The health minister says there is no shortage of measles vaccines, and no reason to worry there will be one.
On Friday, a South Auckland doctor told RNZ she was low on vaccines and unsure when more would be coming from suppliers.
She says surplus stock should be moved from other regions to where the demand is.
Today Health Minister David Clark told reporters he is not concerned with the supply of the vaccine.
"I've been assured that there's 35,000 vaccines spread across our national and regional clinics, as of Friday.
"There's 52,000 more vaccinations anticipated by the end of next week, to arrive, and Pharmac have got talks underway for any beyond that."
Across the country, confirmed cases of the highly contagious disease topped one thousand people, earlier this week.
Auckland has borne the brunt, with 881 cases in the region. The majority have been in South Auckland, but about 150 were in the Waitematā area covering western and northern Auckland.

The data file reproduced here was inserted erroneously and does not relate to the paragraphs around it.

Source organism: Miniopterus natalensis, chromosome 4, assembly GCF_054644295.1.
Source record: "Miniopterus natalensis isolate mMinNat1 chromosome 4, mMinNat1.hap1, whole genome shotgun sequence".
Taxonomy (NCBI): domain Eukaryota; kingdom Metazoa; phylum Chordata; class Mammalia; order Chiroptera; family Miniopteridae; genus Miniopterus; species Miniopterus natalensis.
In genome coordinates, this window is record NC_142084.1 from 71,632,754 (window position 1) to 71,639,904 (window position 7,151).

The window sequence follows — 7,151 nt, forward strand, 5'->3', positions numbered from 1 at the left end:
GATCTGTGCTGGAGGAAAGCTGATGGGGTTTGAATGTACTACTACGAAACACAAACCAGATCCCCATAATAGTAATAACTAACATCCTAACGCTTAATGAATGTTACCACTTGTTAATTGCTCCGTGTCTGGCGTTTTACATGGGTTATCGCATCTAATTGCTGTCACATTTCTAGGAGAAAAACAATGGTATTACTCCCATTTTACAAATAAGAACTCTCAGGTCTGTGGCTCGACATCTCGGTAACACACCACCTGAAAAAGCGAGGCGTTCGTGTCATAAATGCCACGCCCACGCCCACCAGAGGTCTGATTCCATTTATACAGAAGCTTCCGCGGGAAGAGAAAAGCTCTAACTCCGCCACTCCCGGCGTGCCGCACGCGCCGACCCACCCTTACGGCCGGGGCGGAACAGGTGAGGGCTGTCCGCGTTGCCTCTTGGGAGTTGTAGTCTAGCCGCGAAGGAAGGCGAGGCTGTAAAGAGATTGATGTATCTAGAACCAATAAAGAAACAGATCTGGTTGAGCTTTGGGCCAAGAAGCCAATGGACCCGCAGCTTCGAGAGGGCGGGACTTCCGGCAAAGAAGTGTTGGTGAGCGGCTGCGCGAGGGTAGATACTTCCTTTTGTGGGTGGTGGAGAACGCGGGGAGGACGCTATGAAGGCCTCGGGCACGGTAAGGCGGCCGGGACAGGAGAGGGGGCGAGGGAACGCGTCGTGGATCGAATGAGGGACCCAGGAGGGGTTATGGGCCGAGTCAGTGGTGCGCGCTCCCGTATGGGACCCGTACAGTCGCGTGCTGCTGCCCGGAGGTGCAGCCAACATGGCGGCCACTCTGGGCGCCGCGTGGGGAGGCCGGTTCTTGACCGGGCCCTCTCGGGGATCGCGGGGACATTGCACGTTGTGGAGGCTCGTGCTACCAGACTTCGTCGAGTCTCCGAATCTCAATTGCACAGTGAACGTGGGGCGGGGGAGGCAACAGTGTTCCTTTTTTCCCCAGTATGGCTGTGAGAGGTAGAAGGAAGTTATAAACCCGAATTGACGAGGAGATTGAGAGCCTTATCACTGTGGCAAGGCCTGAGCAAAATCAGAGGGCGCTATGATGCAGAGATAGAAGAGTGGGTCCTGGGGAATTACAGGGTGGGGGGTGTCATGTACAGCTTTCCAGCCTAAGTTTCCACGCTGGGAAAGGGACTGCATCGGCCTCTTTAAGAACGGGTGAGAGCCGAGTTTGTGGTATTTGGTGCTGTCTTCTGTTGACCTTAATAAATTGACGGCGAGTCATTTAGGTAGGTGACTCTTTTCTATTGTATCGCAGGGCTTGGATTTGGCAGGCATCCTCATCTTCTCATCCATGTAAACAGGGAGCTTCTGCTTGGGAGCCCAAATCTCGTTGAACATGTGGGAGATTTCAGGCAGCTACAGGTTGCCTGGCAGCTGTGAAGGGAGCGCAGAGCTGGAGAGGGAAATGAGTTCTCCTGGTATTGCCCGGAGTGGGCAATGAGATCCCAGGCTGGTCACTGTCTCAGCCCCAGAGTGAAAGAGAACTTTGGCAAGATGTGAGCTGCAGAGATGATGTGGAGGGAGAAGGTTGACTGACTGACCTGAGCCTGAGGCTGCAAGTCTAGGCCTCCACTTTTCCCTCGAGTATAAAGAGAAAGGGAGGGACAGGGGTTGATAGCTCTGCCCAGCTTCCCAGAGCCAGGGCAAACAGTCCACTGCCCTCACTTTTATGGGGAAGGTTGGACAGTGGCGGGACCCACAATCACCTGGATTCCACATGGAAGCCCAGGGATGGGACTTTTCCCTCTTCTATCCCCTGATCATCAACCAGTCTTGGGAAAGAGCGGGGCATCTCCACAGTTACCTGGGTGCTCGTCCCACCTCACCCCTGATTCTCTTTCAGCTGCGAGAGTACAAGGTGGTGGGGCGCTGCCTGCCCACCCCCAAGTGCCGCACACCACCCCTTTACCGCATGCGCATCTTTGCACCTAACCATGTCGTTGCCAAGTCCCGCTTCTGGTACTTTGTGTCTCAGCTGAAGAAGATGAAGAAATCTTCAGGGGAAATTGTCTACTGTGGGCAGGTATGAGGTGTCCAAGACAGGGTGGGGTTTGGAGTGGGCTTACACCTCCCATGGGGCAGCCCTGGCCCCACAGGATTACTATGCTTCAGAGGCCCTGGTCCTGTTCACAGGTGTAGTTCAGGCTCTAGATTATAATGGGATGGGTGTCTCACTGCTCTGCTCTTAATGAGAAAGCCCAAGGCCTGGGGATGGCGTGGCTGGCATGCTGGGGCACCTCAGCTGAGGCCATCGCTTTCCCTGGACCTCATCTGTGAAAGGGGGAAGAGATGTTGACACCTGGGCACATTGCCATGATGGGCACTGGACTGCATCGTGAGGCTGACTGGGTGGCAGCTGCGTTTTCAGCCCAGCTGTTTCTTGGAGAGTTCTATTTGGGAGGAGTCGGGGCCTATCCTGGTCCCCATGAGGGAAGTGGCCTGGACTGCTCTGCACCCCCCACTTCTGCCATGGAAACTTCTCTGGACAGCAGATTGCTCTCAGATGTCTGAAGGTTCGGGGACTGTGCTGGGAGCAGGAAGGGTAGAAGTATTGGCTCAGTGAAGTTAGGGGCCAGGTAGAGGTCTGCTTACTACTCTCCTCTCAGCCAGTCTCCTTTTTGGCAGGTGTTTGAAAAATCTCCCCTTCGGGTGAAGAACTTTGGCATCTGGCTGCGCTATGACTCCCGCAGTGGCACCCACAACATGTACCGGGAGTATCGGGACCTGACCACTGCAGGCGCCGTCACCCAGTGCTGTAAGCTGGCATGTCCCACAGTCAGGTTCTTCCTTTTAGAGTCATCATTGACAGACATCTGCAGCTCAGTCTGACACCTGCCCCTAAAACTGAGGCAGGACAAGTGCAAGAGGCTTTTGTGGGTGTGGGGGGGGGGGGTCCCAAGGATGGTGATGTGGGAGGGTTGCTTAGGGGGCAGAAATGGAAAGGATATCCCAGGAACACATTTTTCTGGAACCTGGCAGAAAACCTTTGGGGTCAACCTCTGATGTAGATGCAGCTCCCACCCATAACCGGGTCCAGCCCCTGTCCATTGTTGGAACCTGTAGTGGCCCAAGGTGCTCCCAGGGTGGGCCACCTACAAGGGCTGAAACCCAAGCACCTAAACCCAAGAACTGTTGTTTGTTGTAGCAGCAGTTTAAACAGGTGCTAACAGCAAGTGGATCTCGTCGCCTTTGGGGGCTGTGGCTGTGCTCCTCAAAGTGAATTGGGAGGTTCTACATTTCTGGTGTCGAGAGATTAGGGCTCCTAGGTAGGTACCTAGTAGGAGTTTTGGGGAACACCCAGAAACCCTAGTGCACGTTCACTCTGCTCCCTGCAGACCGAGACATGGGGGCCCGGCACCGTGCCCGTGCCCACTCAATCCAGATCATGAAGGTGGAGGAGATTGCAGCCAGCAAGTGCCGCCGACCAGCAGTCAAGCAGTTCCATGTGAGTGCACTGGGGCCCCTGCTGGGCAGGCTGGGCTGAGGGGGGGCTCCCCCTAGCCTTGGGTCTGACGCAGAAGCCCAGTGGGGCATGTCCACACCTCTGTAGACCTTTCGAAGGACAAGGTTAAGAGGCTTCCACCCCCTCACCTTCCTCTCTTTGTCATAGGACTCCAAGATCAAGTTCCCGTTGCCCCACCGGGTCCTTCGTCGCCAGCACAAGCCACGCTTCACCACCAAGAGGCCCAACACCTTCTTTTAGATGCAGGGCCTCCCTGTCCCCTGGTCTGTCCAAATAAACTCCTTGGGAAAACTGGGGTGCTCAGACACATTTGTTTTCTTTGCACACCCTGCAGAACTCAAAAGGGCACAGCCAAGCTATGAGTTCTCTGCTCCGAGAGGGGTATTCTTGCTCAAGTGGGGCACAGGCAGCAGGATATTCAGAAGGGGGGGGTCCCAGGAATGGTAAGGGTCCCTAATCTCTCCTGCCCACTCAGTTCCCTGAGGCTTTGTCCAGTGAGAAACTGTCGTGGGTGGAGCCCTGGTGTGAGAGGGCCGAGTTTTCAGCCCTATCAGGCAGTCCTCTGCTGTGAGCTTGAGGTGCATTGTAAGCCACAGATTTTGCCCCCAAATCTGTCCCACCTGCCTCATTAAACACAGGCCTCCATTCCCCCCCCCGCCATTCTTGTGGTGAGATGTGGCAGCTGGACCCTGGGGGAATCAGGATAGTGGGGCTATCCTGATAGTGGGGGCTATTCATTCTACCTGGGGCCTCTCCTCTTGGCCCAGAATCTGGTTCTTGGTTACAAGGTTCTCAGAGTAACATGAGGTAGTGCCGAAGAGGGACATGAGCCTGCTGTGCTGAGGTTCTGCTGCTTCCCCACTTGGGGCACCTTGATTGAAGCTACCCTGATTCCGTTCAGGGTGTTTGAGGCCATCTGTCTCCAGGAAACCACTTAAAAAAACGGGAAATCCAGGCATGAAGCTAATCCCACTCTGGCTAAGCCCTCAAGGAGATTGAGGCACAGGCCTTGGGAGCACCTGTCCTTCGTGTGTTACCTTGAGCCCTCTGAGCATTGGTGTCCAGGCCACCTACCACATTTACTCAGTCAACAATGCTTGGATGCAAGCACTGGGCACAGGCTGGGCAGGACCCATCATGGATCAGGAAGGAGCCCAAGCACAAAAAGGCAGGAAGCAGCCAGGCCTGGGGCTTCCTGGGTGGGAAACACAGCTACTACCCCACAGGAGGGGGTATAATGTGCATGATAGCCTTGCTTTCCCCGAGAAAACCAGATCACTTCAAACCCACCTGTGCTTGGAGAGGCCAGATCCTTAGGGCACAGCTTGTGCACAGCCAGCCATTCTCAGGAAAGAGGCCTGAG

By the end of August, more than 300 people with measles had been hospitalised nationwide.
On Saturday the Southern District Health Board said six staff from the Queenstown Remarkables ski field had contracted the disease.
The DHB said they ran out of supplies of the vaccine on Thursday, but by Saturday the supplies had been renewed and more than 500 ski staff had been vaccinated.
People who travel to Auckland are being advised to ensure they have been vaccinated.
The Immunisation Advisory Centre website says adults over 18 years old who are not eligible for the vaccine under the public health system cannot buy it, because of the supply agreement.